F-15 Strike Eagle is an F-15 flight simulator released in 1985 based on real life missions in which the F-15 flew. In the 70’s and early 80’s the plane was used during missions in the Middle East and Asia, where it was used to destroy both ground and air targets. The game was designed by Sid Meir with input from Air Force pilot John W. "Bill" Stealy in a custom language called SidTran. The game was developed by MicroProse and published by Amstrad CPC. The game was the first part of a trilogy consisting of: F-15 Strike Eagle II and F-15 Strike Eagle III. It was later released again by ZX Spectrum in 1987 and again, in 1993, on the Game Boy and Game Gear. The game sold more than 1.5 million copies and was awarded Action game of the the Year in the same year it was first published.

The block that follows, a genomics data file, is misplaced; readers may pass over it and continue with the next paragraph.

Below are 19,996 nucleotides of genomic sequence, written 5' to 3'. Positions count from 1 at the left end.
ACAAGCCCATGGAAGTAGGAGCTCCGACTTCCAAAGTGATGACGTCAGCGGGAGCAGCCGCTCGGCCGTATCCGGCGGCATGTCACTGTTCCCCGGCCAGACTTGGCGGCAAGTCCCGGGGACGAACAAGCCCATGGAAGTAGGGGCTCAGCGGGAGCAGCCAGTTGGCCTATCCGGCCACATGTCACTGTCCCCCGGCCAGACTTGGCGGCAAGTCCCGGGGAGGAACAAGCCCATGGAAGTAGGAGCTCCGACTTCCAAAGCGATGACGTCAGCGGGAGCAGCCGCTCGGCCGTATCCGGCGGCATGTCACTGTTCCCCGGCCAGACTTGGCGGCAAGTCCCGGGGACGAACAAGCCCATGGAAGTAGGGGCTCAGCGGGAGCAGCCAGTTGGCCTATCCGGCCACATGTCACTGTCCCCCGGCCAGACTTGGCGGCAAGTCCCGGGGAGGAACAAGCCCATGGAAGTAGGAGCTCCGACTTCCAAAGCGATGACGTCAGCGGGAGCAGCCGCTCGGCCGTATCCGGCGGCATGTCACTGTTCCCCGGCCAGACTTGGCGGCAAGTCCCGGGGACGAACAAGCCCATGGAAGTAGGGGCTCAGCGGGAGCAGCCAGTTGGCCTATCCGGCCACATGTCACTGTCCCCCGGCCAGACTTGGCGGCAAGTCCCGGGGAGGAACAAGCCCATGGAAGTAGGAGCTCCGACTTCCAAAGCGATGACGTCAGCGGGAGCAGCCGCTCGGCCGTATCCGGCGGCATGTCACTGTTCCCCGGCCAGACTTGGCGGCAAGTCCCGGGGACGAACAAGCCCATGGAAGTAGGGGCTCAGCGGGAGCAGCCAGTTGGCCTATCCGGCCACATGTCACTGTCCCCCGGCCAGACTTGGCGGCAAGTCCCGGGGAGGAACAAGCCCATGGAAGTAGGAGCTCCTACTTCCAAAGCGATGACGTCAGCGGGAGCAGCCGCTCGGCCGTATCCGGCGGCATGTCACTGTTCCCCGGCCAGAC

The game consists of 7 missions which have you fighting against the Libyan air force. The player starts each mission taking off from the U.S. Navy Carrier, the USS. Nimitz and flying against Libya and their Russian-built air force.
The game has an arcade mode and 3 difficulty levels and features 3 types of both enemy aircrafts and SAMs. While playing, the pilot will have access to many tools available to modern pilots of the time including:
- Heads-Up Display
- Computer-assisted targeting
- Airborne radar
- Ground tracking display maps
- Chaff and flares
Game Features The PC version of the game included a method of DRM that required the player to use a decoder wheel to start the game. In later versions, players were able to use "Mission Codes" in order to continue from where they last left off. The later versions of the game also included a system that allowed the player to earn special rewards, promotions, and various medals for their action in combat. This was one of the first games to give a player access to chaff and flares. This game was also one of the first games to experiment with wire frame rotation.